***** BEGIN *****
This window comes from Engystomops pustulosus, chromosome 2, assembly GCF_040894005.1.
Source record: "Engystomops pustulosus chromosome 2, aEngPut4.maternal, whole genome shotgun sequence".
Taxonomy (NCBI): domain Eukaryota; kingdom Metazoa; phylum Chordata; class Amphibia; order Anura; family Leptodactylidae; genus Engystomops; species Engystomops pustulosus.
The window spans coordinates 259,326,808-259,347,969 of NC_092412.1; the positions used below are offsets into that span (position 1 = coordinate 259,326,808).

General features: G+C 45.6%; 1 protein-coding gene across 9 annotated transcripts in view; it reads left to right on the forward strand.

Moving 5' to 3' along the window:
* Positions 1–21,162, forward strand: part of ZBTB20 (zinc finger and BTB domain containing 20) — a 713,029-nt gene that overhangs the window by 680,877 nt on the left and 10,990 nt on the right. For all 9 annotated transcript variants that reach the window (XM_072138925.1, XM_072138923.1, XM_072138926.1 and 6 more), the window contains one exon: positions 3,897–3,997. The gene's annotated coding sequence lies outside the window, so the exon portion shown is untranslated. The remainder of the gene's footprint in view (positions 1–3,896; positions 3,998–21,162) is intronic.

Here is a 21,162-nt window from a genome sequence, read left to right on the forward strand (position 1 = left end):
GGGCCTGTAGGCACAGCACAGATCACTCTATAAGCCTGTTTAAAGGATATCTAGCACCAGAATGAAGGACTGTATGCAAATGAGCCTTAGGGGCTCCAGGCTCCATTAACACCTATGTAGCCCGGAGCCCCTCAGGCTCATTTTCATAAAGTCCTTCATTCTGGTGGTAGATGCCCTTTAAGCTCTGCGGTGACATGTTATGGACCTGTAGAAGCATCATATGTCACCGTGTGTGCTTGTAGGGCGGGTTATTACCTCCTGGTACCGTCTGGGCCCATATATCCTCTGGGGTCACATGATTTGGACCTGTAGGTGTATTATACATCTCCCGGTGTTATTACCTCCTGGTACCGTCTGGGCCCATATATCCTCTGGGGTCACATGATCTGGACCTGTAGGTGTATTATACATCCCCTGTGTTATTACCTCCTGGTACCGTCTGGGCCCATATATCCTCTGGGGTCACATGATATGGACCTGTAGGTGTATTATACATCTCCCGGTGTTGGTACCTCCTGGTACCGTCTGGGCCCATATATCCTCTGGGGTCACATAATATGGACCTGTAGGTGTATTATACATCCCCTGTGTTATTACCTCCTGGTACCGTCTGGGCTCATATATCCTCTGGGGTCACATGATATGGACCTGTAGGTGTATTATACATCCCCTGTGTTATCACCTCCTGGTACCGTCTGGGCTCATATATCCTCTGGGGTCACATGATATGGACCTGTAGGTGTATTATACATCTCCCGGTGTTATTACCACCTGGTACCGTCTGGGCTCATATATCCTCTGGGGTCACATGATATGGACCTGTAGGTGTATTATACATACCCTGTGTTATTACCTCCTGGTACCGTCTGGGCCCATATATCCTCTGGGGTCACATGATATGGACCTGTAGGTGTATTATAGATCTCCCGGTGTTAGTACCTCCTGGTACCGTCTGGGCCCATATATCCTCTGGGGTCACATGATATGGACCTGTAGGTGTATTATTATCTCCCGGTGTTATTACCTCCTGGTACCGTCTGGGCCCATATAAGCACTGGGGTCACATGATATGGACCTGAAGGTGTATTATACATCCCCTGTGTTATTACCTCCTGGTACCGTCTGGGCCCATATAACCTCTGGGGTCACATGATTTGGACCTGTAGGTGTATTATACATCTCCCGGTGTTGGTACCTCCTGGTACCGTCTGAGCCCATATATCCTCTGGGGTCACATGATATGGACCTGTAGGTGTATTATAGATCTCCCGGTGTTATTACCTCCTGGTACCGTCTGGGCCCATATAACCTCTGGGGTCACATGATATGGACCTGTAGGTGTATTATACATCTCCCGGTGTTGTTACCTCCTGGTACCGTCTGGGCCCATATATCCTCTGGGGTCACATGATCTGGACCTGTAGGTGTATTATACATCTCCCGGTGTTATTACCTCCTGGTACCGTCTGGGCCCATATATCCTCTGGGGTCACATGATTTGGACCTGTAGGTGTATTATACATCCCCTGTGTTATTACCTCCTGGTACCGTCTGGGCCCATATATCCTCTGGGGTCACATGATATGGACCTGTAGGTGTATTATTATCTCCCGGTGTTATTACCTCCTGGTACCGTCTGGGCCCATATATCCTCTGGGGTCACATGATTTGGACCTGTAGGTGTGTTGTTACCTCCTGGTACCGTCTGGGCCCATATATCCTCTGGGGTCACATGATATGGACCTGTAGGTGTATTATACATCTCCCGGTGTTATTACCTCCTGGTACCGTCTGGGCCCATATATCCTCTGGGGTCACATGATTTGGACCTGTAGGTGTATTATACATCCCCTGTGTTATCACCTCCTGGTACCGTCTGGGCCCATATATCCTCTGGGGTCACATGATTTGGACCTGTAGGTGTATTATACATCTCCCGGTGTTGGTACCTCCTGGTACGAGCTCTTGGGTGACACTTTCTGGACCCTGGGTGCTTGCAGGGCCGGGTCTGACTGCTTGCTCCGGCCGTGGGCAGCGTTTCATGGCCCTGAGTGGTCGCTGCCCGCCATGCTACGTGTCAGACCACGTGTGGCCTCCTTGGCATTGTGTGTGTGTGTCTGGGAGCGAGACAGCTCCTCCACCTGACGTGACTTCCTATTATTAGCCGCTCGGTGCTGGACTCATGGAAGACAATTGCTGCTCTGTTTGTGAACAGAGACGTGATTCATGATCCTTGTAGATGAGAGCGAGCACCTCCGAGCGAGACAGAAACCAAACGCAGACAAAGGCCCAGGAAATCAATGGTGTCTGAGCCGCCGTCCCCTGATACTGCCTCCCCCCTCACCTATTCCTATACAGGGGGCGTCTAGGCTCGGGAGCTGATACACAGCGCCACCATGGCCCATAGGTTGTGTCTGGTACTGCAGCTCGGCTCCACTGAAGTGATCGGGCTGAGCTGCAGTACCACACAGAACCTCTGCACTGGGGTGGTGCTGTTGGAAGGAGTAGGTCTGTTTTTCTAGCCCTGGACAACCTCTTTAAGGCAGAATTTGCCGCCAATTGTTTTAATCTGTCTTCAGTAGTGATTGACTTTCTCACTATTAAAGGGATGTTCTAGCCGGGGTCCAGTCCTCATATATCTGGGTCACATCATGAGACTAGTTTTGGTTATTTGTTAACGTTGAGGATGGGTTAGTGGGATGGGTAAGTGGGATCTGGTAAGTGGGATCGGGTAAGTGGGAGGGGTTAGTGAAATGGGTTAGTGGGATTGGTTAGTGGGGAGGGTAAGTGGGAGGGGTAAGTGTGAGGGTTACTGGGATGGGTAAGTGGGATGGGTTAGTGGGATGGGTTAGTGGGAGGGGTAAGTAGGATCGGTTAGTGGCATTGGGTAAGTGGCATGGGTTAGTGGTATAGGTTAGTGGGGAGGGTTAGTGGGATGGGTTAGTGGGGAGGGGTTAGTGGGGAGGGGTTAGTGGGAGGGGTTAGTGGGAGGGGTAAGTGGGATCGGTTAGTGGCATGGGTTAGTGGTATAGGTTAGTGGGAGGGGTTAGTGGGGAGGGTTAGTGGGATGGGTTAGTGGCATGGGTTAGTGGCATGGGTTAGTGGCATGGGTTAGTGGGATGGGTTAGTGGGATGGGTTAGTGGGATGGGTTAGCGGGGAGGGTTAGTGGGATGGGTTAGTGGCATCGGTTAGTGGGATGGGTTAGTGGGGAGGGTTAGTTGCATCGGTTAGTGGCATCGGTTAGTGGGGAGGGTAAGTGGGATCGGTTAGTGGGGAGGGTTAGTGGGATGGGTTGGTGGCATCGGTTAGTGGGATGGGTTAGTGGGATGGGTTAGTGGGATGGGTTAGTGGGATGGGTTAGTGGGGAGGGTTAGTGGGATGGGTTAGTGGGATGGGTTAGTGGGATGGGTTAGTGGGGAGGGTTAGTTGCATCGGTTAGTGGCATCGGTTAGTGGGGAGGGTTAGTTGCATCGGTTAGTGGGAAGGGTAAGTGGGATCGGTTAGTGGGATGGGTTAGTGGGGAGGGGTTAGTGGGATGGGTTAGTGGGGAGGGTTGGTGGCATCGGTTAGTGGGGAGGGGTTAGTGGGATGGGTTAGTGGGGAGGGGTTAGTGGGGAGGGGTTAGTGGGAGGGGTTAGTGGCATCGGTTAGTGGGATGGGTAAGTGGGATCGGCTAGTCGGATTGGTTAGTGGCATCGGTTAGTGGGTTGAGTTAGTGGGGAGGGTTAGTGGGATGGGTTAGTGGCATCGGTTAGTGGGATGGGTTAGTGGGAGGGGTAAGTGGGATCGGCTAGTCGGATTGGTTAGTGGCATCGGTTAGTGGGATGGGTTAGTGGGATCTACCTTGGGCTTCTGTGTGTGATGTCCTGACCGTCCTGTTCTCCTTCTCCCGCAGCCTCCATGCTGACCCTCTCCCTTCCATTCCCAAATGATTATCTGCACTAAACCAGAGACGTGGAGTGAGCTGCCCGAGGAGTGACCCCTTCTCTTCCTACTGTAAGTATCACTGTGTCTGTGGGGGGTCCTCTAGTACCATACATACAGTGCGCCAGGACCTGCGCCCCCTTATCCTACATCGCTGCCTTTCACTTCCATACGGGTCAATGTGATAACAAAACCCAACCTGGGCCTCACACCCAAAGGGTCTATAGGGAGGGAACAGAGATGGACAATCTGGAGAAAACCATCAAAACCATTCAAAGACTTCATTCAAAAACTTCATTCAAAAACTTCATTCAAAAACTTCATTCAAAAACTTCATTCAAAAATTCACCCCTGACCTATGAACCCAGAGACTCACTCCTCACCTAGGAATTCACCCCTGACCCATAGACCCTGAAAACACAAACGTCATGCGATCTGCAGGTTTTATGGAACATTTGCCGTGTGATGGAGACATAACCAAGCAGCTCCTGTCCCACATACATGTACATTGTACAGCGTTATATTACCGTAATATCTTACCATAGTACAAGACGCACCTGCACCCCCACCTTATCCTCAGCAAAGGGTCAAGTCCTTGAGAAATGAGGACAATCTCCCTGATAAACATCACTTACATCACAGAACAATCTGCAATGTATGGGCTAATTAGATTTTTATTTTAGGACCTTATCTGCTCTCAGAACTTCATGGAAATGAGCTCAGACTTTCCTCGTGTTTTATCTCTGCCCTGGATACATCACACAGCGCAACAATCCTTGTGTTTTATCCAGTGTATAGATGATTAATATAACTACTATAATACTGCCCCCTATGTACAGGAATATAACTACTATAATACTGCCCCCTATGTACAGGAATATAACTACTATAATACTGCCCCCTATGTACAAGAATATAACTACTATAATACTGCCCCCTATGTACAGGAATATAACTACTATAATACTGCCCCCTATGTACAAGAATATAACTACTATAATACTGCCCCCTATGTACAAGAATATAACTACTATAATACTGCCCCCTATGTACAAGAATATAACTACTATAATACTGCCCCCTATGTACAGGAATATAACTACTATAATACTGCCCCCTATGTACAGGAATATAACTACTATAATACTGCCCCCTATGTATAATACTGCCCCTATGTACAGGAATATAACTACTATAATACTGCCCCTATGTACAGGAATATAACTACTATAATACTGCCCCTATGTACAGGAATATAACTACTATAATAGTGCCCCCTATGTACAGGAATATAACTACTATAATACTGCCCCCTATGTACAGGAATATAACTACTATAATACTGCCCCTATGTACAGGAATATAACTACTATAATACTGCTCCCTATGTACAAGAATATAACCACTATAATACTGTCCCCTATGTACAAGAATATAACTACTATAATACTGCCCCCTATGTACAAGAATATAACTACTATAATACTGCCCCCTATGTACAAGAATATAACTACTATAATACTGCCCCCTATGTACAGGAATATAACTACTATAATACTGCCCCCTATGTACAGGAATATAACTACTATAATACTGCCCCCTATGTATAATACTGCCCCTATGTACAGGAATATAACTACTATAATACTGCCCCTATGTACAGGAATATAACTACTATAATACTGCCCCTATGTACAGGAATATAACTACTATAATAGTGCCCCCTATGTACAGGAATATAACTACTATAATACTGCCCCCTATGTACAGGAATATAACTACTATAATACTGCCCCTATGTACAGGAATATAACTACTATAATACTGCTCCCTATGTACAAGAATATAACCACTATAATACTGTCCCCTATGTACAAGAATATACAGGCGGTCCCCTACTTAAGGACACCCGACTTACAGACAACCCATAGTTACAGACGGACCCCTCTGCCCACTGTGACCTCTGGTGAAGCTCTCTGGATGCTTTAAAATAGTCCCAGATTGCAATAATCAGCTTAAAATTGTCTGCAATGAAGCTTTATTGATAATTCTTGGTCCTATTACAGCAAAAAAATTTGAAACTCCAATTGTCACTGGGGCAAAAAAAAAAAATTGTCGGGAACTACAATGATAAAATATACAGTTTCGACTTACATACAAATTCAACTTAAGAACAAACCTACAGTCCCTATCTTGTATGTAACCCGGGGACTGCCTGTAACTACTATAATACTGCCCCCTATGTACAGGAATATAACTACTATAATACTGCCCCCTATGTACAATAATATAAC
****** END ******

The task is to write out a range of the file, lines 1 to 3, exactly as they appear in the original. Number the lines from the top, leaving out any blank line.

This window comes from Engystomops pustulosus, chromosome 2, assembly GCF_040894005.1.
Source record: "Engystomops pustulosus chromosome 2, aEngPut4.maternal, whole genome shotgun sequence".
Taxonomy (NCBI): domain Eukaryota; kingdom Metazoa; phylum Chordata; class Amphibia; order Anura; family Leptodactylidae; genus Engystomops; species Engystomops pustulosus.